Chal­lenges to come were the swing­ing arm and rear Iso­las­tic mount, both seized, but the bat­tery car­rier, rear mud­guard, Gir­ling units, right Z-plate, stand, chain­guard and so forth were eas­ily re­moved. The swing­ing arm seizure was prob­a­bly an in­evitable con­se­quence of re­ly­ing on oil soaked fi­bre pads in­stalled over 40 years pre­vi­ously for lu­bri­ca­tion. Hap­pily, the cot­ter pins came out eas­ily. I then re­placed one to lock the spin­dle and used the other to plug the re­main­ing, bot­tom hole. This al­lowed me to fill the cen­tral area with Plus­gas to soak for a few days. Mov­ing the swing­ing arm a small amount grad­u­ally be­came eas­ier and I added more Plus­gas as it mi­grated along the spin­dle. Even­tu­ally I could draw the pivot spin­dle out us­ing the front Iso­las­tic mount­ing bolt.

Strip­ping down the gear­box filled the time while the pen­e­trat­ing oil was do­ing its job. Its in­ter­nals were in good con­di­tion, sug­gest­ing this was in­deed a low mileage ma­chine. The layshaft wouldn’t budge so I ap­plied a heat gun to the back of the gear­box un­til it pulled out com­plete with its bear­ing. Sim­i­larly, a few light taps re­leased the sleeve gear and its bear­ing.

Apart from the oil tank, sit­ting on an oily pad of rub­ber strips bound by duct tape, just the rear Iso­las­tic en­gine mount with its cap­tive right Z-plate and oil fil­ter re­mained of the back end. The oil tank was fid­dly to re­move but just left the stub­born rear Iso­las­tic stud. Heat, an im­pro­vised draw tool and vi­o­lence failed to make any im­pres­sion so I re­sorted to thought while car­ry­ing on with other, sim­pler tasks.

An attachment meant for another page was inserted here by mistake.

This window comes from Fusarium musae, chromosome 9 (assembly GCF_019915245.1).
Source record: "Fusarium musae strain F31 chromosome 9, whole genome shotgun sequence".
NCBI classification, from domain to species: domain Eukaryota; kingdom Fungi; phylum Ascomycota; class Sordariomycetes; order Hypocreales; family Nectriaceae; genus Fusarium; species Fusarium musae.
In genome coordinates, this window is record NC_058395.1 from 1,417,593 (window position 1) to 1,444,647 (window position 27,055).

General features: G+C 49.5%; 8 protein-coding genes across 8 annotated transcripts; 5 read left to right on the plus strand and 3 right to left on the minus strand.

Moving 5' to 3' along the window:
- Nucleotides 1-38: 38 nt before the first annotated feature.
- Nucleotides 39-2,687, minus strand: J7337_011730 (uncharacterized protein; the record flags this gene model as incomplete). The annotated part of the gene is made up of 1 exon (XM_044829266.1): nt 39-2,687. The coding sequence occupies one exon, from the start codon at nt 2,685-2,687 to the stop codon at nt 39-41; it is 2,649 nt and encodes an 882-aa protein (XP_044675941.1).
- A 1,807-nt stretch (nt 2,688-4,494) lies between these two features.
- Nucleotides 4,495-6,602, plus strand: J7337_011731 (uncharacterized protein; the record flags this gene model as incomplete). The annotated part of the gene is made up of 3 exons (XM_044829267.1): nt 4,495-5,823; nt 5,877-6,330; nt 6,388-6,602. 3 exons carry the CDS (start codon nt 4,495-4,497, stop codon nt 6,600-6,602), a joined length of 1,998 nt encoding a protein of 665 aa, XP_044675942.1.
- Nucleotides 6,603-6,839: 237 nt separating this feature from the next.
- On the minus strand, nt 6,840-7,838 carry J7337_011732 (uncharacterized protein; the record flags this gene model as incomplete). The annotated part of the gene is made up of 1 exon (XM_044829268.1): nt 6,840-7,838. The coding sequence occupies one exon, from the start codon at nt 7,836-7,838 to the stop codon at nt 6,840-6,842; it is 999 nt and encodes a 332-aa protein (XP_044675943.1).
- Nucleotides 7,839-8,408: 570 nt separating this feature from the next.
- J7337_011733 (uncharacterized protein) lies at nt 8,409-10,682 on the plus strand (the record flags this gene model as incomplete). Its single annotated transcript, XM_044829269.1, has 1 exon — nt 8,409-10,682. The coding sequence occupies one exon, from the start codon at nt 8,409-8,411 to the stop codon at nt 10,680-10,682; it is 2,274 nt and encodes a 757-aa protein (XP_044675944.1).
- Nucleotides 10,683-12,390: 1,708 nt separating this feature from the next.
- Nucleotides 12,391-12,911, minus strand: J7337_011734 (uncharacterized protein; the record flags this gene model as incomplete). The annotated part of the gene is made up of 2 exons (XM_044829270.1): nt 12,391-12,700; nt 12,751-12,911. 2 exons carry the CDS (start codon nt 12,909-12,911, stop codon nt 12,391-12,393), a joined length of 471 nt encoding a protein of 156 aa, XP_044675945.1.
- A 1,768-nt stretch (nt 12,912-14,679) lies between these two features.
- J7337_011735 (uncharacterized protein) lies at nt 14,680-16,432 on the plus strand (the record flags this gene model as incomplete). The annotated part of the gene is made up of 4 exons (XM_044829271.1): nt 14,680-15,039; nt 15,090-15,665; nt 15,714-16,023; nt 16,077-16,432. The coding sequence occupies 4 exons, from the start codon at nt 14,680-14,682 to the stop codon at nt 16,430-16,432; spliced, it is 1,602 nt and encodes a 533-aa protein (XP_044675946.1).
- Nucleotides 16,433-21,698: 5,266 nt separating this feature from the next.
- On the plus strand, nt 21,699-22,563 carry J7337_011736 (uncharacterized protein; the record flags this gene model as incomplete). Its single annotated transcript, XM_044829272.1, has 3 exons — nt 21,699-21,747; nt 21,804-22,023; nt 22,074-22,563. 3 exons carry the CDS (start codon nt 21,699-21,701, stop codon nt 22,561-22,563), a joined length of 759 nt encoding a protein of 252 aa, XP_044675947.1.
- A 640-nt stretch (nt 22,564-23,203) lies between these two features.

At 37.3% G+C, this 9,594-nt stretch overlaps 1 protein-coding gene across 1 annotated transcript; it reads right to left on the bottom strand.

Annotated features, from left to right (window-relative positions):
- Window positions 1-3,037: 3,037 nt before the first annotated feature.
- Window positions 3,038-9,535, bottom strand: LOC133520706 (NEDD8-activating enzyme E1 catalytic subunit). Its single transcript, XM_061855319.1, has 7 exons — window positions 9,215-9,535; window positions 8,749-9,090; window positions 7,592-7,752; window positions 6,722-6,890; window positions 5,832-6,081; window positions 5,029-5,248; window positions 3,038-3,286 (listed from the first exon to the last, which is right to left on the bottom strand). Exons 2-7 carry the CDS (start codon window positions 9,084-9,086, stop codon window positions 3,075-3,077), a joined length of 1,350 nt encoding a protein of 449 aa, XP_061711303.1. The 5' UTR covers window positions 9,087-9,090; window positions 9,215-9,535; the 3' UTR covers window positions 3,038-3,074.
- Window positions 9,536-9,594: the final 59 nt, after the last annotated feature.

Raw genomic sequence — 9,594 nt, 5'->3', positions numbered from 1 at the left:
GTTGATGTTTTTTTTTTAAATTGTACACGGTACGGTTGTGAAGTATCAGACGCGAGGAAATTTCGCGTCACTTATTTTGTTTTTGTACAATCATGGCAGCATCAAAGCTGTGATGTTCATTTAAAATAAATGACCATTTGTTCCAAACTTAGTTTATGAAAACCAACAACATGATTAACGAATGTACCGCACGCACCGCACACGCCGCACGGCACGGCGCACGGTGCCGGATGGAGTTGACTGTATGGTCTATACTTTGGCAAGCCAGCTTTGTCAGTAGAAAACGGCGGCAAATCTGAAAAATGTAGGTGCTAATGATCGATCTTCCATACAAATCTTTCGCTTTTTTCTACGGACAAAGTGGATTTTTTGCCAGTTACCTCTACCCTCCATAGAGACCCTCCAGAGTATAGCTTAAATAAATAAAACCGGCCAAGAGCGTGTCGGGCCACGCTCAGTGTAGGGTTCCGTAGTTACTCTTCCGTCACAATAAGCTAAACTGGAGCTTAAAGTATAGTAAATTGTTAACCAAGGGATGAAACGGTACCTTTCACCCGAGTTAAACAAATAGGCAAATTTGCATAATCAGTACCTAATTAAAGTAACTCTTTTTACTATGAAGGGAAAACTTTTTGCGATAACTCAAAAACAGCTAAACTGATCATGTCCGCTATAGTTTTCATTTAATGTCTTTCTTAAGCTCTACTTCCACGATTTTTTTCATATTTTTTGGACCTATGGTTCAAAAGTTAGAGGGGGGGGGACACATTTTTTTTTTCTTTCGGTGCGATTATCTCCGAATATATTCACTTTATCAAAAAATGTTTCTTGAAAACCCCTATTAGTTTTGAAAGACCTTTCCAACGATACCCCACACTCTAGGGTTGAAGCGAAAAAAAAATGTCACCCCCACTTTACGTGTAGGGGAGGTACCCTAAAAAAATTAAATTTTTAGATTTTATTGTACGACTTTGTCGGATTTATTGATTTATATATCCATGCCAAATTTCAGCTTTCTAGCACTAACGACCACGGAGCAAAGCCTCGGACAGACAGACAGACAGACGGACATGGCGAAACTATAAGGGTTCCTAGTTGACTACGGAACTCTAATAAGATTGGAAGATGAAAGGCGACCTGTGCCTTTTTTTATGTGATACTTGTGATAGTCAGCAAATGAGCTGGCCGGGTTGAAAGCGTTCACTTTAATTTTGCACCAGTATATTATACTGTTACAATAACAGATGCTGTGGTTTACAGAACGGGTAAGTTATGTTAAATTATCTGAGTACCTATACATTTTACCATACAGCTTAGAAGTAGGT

This, thought that is, be­came a fea­ture of this project. Step­ping back from a seem­ingly in­sur­mount­able prob­lem be­fore in­flict­ing dam­age or re­sort­ing to an ugly bodge. Fo­cus­ing on other tasks helped steer my thoughts from what should be to how things were and, im­por­tantly, how to solve the prob­lem. Some­times it would take a few days but, in­vari­ably, this would pro­duce the so­lu­tion and we would move on.

In this case, I rea­soned that the stud, pass­ing through the Iso­las­tic mount­ing was rusted in place. Rust is not an ad­he­sive but

iron ox­ide has four times the vol­ume of the steel it re­places. When you get that amount of ex­pan­sion in­side a close-fit­ting steel tube, there is no shift­ing it. Not­ing that the stud ro­tated freely in the frame lugs, all I needed to do was sep­a­rate its ends from the mid­dle – with a hack­saw.

Care­fully saw­ing in­board of the end wash­ers left the frame lugs safe, with dam­age lim­ited to the eas­ily re­placed thrust wash­ers and ad­juster. Once the ends were re­leased, the en­gine mount and Iso­las­tic core came out eas­ily, still hold­ing the re­mains of the stud in a death grip.

Thank­fully, re­mov­ing the front forks and yokes, wiring loom and re­main­ing few bits and pieces, in­clud­ing the mys­te­ri­ous ‘blue thing’, was straight­for­ward. Stripped bare, the frame was not a pretty sight, my idea of sim­ply touch­ing up the paint was clearly a non-starter. Not only would it be a right faff, espe­cially clean­ing off the pet­ri­fied duct tape, it would let down the rest of the re­build. Be­sides, there wouldn’t be a bet­ter op­por­tu­nity to paint it prop­erly or, in my case, go for the price and con­ve­nience of pow­der coat­ing al­ready planned for the an­cil­lary parts such as en­gine mounts and stands.

So, mind­ful of ‘spoil­ing the ship for a ha’p’orth of tar’, I punched an­other hole in my no­tional bud­get and duly re­moved the head­stock bear­ings and cer­ti­fi­ca­tion plate…

A good Com­mando is a won­der­ful thing and FW’s was ex­cel­lent. Do not ac­cept a ride on such a bike, it will surely turn your head